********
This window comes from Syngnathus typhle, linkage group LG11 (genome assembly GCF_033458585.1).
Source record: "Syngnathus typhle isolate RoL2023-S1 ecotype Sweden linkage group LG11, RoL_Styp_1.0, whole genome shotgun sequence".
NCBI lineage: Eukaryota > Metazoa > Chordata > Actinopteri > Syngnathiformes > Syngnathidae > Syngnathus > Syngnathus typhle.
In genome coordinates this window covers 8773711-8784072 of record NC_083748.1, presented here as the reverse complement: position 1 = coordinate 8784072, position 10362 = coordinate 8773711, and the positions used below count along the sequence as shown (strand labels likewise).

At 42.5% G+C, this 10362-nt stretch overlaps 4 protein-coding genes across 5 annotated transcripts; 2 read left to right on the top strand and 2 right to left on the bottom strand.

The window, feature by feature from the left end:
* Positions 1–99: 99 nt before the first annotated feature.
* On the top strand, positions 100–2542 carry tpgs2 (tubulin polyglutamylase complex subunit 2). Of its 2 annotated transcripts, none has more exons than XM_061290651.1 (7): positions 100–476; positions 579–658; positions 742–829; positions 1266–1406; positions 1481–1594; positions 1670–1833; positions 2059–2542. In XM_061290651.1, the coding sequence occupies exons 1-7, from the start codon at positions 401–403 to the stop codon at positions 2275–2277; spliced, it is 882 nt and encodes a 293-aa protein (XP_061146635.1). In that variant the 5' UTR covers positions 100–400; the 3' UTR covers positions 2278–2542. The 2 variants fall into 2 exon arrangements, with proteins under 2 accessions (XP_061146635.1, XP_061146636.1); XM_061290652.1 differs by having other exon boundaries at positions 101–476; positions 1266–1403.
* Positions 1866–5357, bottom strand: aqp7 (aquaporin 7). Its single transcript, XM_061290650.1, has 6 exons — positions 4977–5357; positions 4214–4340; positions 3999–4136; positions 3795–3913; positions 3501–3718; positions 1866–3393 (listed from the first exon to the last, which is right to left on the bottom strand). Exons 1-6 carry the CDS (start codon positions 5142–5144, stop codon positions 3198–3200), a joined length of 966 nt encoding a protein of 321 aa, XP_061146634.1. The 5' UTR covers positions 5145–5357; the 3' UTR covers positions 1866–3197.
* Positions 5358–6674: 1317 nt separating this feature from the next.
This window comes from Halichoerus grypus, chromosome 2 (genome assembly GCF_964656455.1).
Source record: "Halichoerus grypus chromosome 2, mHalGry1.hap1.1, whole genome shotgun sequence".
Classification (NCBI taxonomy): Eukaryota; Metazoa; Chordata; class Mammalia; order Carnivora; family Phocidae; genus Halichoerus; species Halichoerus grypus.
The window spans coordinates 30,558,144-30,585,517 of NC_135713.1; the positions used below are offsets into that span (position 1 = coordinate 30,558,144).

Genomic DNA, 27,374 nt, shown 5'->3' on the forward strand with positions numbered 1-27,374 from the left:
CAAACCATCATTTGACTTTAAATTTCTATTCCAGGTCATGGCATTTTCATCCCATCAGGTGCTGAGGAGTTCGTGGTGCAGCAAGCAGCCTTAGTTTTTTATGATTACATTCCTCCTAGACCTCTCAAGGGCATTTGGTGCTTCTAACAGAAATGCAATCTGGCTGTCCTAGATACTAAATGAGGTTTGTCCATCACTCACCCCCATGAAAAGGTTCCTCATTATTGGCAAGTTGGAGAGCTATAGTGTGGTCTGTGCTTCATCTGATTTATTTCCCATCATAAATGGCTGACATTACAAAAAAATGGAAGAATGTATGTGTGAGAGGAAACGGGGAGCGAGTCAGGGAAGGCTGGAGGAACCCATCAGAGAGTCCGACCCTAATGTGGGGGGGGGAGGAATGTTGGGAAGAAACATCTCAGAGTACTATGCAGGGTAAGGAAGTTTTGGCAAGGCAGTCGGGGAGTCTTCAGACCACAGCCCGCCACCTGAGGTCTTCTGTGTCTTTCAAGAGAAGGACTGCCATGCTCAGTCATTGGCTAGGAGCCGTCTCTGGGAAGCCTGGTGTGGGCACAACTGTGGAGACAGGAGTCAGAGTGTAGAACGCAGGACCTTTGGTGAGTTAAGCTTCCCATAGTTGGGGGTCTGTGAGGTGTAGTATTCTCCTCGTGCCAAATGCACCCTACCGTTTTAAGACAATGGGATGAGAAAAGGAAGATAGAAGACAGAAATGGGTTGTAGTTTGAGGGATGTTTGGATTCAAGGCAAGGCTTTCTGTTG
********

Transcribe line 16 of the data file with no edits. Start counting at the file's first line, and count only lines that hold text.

CAAACCATCATTTGACTTTAAATTTCTATTCCAGGTCATGGCATTTTCATCCCATCAGGTGCTGAGGAGTTCGTGGTGCAGCAAGCAGCCTTAGTTTTTTATGATTACATTCCTCCTAGACCTCTCAAGGGCATTTGGTGCTTCTAACAGAAATGCAATCTGGCTGTCCTAGATACTAAATGAGGTTTGTCCATCACTCACCCCCATGAAAAGGTTCCTCATTATTGGCAAGTTGGAGAGCTATAGTGTGGTCTGTGCTTCATCTGATTTATTTCCCATCATAAATGGCTGACATTACAAAAAAATGGAAGAATGTATGTGTGAGAGGAAACGGGGAGCGAGTCAGGGAAGGCTGGAGGAACCCATCAGAGAGTCCGACCCTAATGTGGGGGGGGGAGGAATGTTGGGAAGAAACATCTCAGAGTACTATGCAGGGTAAGGAAGTTTTGGCAAGGCAGTCGGGGAGTCTTCAGACCACAGCCCGCCACCTGAGGTCTTCTGTGTCTTTCAAGAGAAGGACTGCCATGCTCAGTCATTGGCTAGGAGCCGTCTCTGGGAAGCCTGGTGTGGGCACAACTGTGGAGACAGGAGTCAGAGTGTAGAACGCAGGACCTTTGGTGAGTTAAGCTTCCCATAGTTGGGGGTCTGTGAGGTGTAGTATTCTCCTCGTGCCAAATGCACCCTACCGTTTTAAGACAATGGGATGAGAAAAGGAAGATAGAAGACAGAAATGGGTTGTAGTTTGAGGGATGTTTGGATTCAAGGCAAGGCTTTCTGTTG